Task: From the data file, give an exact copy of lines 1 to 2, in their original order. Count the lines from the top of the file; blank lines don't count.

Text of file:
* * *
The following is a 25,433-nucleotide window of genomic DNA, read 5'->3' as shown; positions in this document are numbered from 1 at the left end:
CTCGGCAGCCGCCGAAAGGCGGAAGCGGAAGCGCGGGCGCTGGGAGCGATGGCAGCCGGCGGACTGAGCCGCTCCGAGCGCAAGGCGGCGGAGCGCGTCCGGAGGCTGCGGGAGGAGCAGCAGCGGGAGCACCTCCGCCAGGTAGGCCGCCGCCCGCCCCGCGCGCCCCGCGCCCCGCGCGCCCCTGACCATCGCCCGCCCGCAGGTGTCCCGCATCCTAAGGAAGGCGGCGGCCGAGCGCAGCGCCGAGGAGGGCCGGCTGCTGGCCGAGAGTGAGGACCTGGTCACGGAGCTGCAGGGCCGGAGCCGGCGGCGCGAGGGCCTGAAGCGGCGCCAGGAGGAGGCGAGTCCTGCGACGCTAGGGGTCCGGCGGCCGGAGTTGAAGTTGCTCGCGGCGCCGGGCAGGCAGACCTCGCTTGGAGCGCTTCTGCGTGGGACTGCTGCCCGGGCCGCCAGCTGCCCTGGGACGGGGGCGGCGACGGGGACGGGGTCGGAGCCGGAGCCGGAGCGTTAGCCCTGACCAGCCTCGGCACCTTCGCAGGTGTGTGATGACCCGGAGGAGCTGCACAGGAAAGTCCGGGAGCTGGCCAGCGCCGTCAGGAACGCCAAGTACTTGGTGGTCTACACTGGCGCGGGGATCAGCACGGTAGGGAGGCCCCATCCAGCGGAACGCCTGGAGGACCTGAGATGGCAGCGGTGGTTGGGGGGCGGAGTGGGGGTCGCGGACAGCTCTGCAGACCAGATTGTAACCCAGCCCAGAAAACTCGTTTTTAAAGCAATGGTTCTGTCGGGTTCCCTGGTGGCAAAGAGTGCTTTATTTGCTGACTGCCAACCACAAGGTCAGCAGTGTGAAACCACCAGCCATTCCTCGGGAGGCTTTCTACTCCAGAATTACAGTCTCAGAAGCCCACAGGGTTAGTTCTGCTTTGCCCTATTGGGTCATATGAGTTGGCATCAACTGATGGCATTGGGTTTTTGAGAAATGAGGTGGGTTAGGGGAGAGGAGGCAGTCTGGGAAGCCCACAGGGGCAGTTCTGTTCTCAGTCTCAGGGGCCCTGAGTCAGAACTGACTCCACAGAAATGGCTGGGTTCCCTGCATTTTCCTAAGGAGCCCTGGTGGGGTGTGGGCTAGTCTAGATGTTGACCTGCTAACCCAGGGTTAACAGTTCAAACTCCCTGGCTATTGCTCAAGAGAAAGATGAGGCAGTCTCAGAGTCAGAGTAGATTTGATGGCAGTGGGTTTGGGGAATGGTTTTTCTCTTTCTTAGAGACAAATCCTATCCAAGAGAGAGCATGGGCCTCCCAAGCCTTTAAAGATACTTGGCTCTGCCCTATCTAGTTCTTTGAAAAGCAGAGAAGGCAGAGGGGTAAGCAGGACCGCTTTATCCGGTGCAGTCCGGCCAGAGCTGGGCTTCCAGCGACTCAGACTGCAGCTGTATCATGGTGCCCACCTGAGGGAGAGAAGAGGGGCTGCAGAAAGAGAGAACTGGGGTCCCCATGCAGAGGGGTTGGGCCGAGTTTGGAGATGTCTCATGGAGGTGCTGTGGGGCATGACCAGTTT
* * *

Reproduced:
The following is a 25,433-nucleotide window of genomic DNA, read 5'->3' as shown; positions in this document are numbered from 1 at the left end:
CTCGGCAGCCGCCGAAAGGCGGAAGCGGAAGCGCGGGCGCTGGGAGCGATGGCAGCCGGCGGACTGAGCCGCTCCGAGCGCAAGGCGGCGGAGCGCGTCCGGAGGCTGCGGGAGGAGCAGCAGCGGGAGCACCTCCGCCAGGTAGGCCGCCGCCCGCCCCGCGCGCCCCGCGCCCCGCGCGCCCCTGACCATCGCCCGCCCGCAGGTGTCCCGCATCCTAAGGAAGGCGGCGGCCGAGCGCAGCGCCGAGGAGGGCCGGCTGCTGGCCGAGAGTGAGGACCTGGTCACGGAGCTGCAGGGCCGGAGCCGGCGGCGCGAGGGCCTGAAGCGGCGCCAGGAGGAGGCGAGTCCTGCGACGCTAGGGGTCCGGCGGCCGGAGTTGAAGTTGCTCGCGGCGCCGGGCAGGCAGACCTCGCTTGGAGCGCTTCTGCGTGGGACTGCTGCCCGGGCCGCCAGCTGCCCTGGGACGGGGGCGGCGACGGGGACGGGGTCGGAGCCGGAGCCGGAGCGTTAGCCCTGACCAGCCTCGGCACCTTCGCAGGTGTGTGATGACCCGGAGGAGCTGCACAGGAAAGTCCGGGAGCTGGCCAGCGCCGTCAGGAACGCCAAGTACTTGGTGGTCTACACTGGCGCGGGGATCAGCACGGTAGGGAGGCCCCATCCAGCGGAACGCCTGGAGGACCTGAGATGGCAGCGGTGGTTGGGGGGCGGAGTGGGGGTCGCGGACAGCTCTGCAGACCAGATTGTAACCCAGCCCAGAAAACTCGTTTTTAAAGCAATGGTTCTGTCGGGTTCCCTGGTGGCAAAGAGTGCTTTATTTGCTGACTGCCAACCACAAGGTCAGCAGTGTGAAACCACCAGCCATTCCTCGGGAGGCTTTCTACTCCAGAATTACAGTCTCAGAAGCCCACAGGGTTAGTTCTGCTTTGCCCTATTGGGTCATATGAGTTGGCATCAACTGATGGCATTGGGTTTTTGAGAAATGAGGTGGGTTAGGGGAGAGGAGGCAGTCTGGGAAGCCCACAGGGGCAGTTCTGTTCTCAGTCTCAGGGGCCCTGAGTCAGAACTGACTCCACAGAAATGGCTGGGTTCCCTGCATTTTCCTAAGGAGCCCTGGTGGGGTGTGGGCTAGTCTAGATGTTGACCTGCTAACCCAGGGTTAACAGTTCAAACTCCCTGGCTATTGCTCAAGAGAAAGATGAGGCAGTCTCAGAGTCAGAGTAGATTTGATGGCAGTGGGTTTGGGGAATGGTTTTTCTCTTTCTTAGAGACAAATCCTATCCAAGAGAGAGCATGGGCCTCCCAAGCCTTTAAAGATACTTGGCTCTGCCCTATCTAGTTCTTTGAAAAGCAGAGAAGGCAGAGGGGTAAGCAGGACCGCTTTATCCGGTGCAGTCCGGCCAGAGCTGGGCTTCCAGCGACTCAGACTGCAGCTGTATCATGGTGCCCACCTGAGGGAGAGAAGAGGGGCTGCAGAAAGAGAGAACTGGGGTCCCCATGCAGAGGGGTTGGGCCGAGTTTGGAGATGTCTCATGGAGGTGCTGTGGGGCATGACCAGTTT